Chef Nick McNevin’s Guide to Foraging

chef nick nevins guide to foraging 1
Three years ago we would have needed a serious editorial meeting to consider whether foraging was a serious topic or a hyped up hipster fad. Oh wait, we did actually have that meeting and I got too many ho hums to proceed. Alas, the time has come where foraging has gone mainstream. Chefs from Cali to the Carolinas are in on it and busy chefs in New York are eager for special deliveries of freshly picked ‘shrooms to wow their patrons.

What is foraging you may ask? It’s the practice of ‘hunting’ for wild mushrooms, herbs and other earthy delicacies like truffles and sundry edible plants.

One such well known forager is Nick McNevin who is the Executive Chef at The Collins Quarter in Savannah. We spent a humid afternoon in the swamps of the Lowcountry (before he moved to Savannah) sourcing chanterelles that he takes home, cleans and FedEx’s to chefs around the country.


While we were diving under Spanish moss and spider webs I learned all about how he learned all about mycology. Let me tell you, he is a really fun guy. (puhleese laugh at that pun).

How did you find out about getting a foraging license?

As a chef, I love being involved in any part of the food process, which would explain why I have two beehives in my yard and grow lots of my own garnish for the restaurant. As tired as the trend is, there’s something really cool about the farm to table movement, and getting your hands dirty in order to put food on the table. After moving to the Lowcountry and learning that chanterelle mushrooms grew wild here (they generally cost about $30/lb), I was excited for another chance to get my hands dirty and see what I could round up. I did a little research and came across Mushroom Mountain, just outside of Charleston where Tradd Cotter offers all day foraging classes and a DHEC (Department of Health and Environmental Control) certified course.


How hard is it to get?

It’s available to anyone, but classes are only available once or twice a year and change places throughout the Southeast, so you would have to be willing to travel for it. I was in the first class in the state of South Carolina that received DHEC certification for mushrooms … one of the first in the country.

Do many states offer them?

Not many states offer it as far as I can tell. We are lucky to live in a place where mushrooms grow so plentifully, so I’m not sure other states have the demand.

Foraging-3Tell us about the Death Cap mushroom.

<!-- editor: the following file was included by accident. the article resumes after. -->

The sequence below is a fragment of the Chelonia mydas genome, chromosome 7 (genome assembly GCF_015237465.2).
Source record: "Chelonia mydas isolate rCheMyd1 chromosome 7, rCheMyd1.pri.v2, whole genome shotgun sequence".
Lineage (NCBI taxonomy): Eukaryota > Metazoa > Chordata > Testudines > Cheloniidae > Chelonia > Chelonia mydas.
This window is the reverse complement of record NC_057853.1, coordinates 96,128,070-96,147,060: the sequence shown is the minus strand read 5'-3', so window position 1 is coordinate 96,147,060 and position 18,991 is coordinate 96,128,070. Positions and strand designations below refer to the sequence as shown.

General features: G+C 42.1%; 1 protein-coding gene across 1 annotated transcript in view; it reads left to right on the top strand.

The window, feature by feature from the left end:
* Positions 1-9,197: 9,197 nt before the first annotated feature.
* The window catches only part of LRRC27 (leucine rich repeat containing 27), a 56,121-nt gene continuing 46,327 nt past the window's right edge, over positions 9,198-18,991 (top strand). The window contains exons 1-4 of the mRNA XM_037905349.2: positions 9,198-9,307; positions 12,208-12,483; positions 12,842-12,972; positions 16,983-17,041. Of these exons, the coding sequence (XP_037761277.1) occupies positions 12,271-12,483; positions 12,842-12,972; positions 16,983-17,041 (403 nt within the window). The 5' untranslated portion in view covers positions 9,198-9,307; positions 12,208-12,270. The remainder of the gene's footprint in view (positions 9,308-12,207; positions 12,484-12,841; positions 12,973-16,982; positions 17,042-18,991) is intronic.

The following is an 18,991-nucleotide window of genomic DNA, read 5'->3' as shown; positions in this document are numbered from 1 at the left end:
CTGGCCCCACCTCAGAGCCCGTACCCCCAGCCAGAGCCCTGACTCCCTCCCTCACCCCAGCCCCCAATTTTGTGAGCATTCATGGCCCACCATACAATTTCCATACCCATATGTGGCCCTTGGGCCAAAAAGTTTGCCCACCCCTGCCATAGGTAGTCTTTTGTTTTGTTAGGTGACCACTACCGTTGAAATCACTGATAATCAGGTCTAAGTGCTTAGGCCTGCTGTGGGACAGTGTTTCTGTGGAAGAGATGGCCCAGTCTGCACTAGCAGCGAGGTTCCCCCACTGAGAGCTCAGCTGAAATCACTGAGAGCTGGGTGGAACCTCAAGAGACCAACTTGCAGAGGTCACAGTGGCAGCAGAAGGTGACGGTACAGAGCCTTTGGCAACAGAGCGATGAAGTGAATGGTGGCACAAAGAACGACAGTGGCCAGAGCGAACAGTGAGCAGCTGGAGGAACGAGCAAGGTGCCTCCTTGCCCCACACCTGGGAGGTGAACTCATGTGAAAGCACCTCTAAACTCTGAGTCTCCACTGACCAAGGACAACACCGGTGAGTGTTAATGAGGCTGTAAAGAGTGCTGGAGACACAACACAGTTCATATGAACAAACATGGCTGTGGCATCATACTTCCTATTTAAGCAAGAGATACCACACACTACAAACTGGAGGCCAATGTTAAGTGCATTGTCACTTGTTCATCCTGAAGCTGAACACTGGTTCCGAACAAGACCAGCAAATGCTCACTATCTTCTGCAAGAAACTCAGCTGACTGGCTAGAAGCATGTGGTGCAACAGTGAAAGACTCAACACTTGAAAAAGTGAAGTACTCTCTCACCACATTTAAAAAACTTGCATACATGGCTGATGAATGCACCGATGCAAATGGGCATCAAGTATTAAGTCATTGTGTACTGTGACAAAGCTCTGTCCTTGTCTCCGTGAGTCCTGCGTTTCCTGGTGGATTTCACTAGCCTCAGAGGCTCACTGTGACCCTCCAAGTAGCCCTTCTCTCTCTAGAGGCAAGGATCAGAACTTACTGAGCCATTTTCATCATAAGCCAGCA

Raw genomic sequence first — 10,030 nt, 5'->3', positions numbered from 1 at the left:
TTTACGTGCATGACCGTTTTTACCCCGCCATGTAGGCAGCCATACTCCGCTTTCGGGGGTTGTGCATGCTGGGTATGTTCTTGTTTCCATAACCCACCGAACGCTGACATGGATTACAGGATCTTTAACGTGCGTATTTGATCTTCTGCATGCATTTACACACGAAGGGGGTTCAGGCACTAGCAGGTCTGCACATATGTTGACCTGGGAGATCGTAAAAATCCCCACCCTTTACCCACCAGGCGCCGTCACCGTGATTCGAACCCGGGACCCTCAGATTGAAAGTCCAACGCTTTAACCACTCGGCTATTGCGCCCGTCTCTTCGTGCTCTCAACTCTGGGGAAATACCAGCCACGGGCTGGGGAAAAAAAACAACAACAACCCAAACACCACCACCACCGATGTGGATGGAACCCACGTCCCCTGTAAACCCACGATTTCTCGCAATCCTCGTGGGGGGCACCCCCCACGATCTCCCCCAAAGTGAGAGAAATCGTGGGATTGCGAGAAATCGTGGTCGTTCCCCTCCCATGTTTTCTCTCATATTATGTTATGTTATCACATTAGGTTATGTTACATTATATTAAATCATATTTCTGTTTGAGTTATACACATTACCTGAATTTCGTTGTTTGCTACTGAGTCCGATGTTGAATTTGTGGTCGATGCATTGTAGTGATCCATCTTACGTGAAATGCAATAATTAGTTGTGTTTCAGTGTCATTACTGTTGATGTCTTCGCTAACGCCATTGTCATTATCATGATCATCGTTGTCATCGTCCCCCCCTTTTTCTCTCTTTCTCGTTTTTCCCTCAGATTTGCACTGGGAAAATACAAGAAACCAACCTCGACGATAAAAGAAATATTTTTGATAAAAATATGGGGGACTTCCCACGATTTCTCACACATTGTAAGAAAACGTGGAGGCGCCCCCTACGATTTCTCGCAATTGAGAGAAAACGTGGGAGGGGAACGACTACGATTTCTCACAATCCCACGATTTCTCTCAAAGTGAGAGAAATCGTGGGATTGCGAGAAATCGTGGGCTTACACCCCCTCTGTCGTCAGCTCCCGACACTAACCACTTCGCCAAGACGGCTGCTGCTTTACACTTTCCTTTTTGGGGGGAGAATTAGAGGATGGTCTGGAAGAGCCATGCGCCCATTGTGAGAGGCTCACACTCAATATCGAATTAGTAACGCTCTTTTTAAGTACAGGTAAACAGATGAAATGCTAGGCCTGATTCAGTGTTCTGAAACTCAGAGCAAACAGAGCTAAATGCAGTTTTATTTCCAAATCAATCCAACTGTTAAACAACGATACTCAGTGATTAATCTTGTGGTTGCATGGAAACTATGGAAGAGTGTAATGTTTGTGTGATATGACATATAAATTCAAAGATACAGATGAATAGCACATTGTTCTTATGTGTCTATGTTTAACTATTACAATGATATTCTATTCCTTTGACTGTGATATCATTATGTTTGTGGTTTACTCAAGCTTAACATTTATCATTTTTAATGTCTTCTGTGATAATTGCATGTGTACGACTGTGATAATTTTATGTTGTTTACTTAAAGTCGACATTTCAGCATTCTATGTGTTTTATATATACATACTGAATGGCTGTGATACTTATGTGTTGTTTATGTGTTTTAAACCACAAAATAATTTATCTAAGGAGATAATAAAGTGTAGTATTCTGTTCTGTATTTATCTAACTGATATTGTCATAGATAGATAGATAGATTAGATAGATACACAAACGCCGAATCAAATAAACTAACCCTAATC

The Death Cap mushroom is as dangerous as it sounds. It’s tricky because it’s a very common variety of mushroom and has a white stem and white cap which doesn’t seem that deadly upon first glance. Anyone who eats one will most likely get very sick for 48-72 hours with food poisoning-like symptoms (vomiting, diarrhea, dehydration, stomach cramps, etc.). For two to four days following, they will start to feel like they’re getting better, but then will most likely die of internal liver and kidney failure. Yet another reason why it’s very important to have a license before foraging for mushrooms!

When is the best time to forage?

You can forage for mushrooms year-round, as there are different kinds available seasonally as with any type of food. The best time to forage is generally 2-3 days after it rains as mushrooms tend to grow quite rapidly after the rain and are generally fully grown within 48 to 72 hours. For your own sake, it’s best to go when it’s not too hot, so early morning or late afternoon is ideal.

Are all mushrooms foraged or are there such things as mushroom farms? 

You can commercially grow oyster, shitake, maitake, button, Portobello, and enoki mushrooms. I am currently experimenting with growing a range of varieties in my garden. That’s an entirely different conversation and involves inoculating logs with mushroom spawn…. crazy stuff.


What are some ways to cook with mushrooms?

I use mushrooms in lots of dishes, and one of my favorites at the moment is the “Mushroom Veloute” on our menu at The Collins Quarter. It features fried shitake, slow cooked egg, almond crumble, and pea tendrils. We also use honey soy poached mushrooms in our market fish dish, but personally I think they are good with everything. I normally sauté, braise, pickle or fry them and use them in salads, soups, and especially meat and fish dishes.

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